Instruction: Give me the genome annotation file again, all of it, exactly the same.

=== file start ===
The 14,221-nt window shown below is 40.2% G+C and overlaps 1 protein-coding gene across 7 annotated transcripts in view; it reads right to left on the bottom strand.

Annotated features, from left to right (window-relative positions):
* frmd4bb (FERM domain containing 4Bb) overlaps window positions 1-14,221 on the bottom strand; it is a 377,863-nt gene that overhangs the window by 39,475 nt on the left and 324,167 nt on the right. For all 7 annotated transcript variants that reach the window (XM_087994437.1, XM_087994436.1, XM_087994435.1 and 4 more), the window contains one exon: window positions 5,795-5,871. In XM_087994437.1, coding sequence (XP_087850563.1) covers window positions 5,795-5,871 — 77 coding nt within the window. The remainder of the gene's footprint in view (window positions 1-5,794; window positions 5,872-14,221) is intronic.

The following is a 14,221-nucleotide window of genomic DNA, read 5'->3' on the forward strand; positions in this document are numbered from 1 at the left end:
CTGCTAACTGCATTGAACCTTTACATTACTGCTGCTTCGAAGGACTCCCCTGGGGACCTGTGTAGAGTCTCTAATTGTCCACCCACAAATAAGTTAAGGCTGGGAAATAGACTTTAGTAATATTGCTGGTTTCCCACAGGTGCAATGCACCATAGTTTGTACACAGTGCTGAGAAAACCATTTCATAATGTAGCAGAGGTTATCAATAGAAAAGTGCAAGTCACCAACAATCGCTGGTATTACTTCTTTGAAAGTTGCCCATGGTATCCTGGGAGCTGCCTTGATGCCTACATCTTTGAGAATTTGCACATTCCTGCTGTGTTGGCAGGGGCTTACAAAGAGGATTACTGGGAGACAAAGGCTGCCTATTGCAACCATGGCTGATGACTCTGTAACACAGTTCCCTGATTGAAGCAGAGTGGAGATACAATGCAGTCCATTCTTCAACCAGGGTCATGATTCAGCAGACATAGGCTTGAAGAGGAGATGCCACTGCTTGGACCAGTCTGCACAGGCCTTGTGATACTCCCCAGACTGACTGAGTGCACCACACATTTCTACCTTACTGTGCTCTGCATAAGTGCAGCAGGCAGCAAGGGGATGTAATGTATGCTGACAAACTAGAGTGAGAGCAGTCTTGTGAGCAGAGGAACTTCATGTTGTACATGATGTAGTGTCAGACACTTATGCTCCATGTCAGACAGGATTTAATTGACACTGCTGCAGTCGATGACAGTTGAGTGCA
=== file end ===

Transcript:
The 14,221-nt window shown below is 40.2% G+C and overlaps 1 protein-coding gene across 7 annotated transcripts in view; it reads right to left on the bottom strand.

Annotated features, from left to right (window-relative positions):
* frmd4bb (FERM domain containing 4Bb) overlaps window positions 1-14,221 on the bottom strand; it is a 377,863-nt gene that overhangs the window by 39,475 nt on the left and 324,167 nt on the right. For all 7 annotated transcript variants that reach the window (XM_087994437.1, XM_087994436.1, XM_087994435.1 and 4 more), the window contains one exon: window positions 5,795-5,871. In XM_087994437.1, coding sequence (XP_087850563.1) covers window positions 5,795-5,871 — 77 coding nt within the window. The remainder of the gene's footprint in view (window positions 1-5,794; window positions 5,872-14,221) is intronic.

The following is a 14,221-nucleotide window of genomic DNA, read 5'->3' on the forward strand; positions in this document are numbered from 1 at the left end:
CTGCTAACTGCATTGAACCTTTACATTACTGCTGCTTCGAAGGACTCCCCTGGGGACCTGTGTAGAGTCTCTAATTGTCCACCCACAAATAAGTTAAGGCTGGGAAATAGACTTTAGTAATATTGCTGGTTTCCCACAGGTGCAATGCACCATAGTTTGTACACAGTGCTGAGAAAACCATTTCATAATGTAGCAGAGGTTATCAATAGAAAAGTGCAAGTCACCAACAATCGCTGGTATTACTTCTTTGAAAGTTGCCCATGGTATCCTGGGAGCTGCCTTGATGCCTACATCTTTGAGAATTTGCACATTCCTGCTGTGTTGGCAGGGGCTTACAAAGAGGATTACTGGGAGACAAAGGCTGCCTATTGCAACCATGGCTGATGACTCTGTAACACAGTTCCCTGATTGAAGCAGAGTGGAGATACAATGCAGTCCATTCTTCAACCAGGGTCATGATTCAGCAGACATAGGCTTGAAGAGGAGATGCCACTGCTTGGACCAGTCTGCACAGGCCTTGTGATACTCCCCAGACTGACTGAGTGCACCACACATTTCTACCTTACTGTGCTCTGCATAAGTGCAGCAGGCAGCAAGGGGATGTAATGTATGCTGACAAACTAGAGTGAGAGCAGTCTTGTGAGCAGAGGAACTTCATGTTGTACATGATGTAGTGTCAGACACTTATGCTCCATGTCAGACAGGATTTAATTGACACTGCTGCAGTCGATGACAGTTGAGTGCA